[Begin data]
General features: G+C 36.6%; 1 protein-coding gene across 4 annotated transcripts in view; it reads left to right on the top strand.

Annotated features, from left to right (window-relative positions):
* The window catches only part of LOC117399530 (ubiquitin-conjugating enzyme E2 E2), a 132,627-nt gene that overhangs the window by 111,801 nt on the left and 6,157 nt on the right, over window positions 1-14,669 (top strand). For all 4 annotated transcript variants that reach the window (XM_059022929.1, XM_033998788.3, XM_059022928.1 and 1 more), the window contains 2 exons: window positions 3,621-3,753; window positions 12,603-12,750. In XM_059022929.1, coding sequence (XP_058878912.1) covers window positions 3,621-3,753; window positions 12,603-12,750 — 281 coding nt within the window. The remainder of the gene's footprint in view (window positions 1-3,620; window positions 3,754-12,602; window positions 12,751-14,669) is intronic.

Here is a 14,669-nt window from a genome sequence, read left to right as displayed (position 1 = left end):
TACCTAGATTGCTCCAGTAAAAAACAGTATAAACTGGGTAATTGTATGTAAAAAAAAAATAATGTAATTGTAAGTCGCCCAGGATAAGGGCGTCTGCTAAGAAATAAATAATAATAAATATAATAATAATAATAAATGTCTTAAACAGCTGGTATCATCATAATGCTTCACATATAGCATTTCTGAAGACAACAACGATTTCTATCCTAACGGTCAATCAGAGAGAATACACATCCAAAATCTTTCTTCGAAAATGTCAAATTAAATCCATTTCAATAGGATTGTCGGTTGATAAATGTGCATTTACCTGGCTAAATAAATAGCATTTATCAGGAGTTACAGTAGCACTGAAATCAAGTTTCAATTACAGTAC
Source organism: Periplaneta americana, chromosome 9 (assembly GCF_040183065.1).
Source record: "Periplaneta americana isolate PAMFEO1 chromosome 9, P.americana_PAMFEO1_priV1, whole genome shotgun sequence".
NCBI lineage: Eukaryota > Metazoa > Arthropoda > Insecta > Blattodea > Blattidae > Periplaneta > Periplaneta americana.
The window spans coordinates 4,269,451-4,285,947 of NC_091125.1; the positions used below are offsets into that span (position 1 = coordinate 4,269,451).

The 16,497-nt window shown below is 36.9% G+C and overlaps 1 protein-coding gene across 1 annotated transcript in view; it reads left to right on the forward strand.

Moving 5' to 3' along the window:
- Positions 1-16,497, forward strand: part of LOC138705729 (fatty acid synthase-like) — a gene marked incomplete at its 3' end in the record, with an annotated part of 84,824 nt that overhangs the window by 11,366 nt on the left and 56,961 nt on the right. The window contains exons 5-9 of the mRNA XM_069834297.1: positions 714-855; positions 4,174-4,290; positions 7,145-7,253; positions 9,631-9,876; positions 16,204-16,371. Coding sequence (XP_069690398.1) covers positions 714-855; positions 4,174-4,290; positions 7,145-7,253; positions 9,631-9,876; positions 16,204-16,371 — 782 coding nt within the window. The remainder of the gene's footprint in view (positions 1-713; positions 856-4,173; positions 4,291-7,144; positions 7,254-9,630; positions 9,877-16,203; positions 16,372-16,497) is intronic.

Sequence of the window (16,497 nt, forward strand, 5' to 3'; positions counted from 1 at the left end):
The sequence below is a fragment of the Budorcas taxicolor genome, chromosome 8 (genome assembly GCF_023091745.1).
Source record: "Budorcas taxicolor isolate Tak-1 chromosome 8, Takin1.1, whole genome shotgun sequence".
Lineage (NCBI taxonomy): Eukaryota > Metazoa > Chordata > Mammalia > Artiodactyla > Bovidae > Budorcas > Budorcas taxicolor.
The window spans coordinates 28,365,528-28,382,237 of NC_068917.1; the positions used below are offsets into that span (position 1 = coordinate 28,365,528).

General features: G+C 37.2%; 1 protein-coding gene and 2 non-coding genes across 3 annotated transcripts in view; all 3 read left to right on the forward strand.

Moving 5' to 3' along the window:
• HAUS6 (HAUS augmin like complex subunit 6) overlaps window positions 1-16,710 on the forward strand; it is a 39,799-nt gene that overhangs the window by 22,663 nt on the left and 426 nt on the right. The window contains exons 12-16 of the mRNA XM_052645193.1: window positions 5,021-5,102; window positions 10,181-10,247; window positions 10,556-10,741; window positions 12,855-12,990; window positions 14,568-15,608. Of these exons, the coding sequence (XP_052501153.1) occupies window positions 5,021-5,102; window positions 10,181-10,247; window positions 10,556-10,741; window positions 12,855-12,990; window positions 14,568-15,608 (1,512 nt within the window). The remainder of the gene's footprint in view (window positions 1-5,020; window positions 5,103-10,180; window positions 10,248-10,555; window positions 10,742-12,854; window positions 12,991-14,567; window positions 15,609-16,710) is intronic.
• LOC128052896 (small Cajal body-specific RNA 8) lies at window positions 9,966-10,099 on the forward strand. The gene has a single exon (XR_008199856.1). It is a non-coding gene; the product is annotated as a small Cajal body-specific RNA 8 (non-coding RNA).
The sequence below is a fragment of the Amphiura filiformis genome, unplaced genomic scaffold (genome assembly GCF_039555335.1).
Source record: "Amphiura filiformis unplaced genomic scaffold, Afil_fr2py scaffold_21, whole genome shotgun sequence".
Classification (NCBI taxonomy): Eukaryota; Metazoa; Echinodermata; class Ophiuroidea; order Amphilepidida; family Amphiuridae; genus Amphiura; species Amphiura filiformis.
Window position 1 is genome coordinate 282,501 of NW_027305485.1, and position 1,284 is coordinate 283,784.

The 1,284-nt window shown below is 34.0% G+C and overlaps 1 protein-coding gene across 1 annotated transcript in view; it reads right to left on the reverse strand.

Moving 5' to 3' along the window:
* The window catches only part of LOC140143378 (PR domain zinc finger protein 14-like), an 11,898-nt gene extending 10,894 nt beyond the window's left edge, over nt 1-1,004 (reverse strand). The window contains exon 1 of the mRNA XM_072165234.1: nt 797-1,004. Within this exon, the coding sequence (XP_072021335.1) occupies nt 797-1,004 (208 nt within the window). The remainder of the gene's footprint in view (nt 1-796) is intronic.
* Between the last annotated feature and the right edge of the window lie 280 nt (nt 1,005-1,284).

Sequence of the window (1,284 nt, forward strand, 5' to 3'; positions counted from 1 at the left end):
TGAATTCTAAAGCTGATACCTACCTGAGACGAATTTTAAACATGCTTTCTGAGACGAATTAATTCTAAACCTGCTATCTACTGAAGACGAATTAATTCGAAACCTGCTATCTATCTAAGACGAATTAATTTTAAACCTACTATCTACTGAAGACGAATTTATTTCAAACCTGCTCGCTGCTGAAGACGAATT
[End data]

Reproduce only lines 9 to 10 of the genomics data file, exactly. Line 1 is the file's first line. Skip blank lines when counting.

The window spans coordinates 4,269,451-4,285,947 of NC_091125.1; the positions used below are offsets into that span (position 1 = coordinate 4,269,451).

The 16,497-nt window shown below is 36.9% G+C and overlaps 1 protein-coding gene across 1 annotated transcript in view; it reads left to right on the forward strand.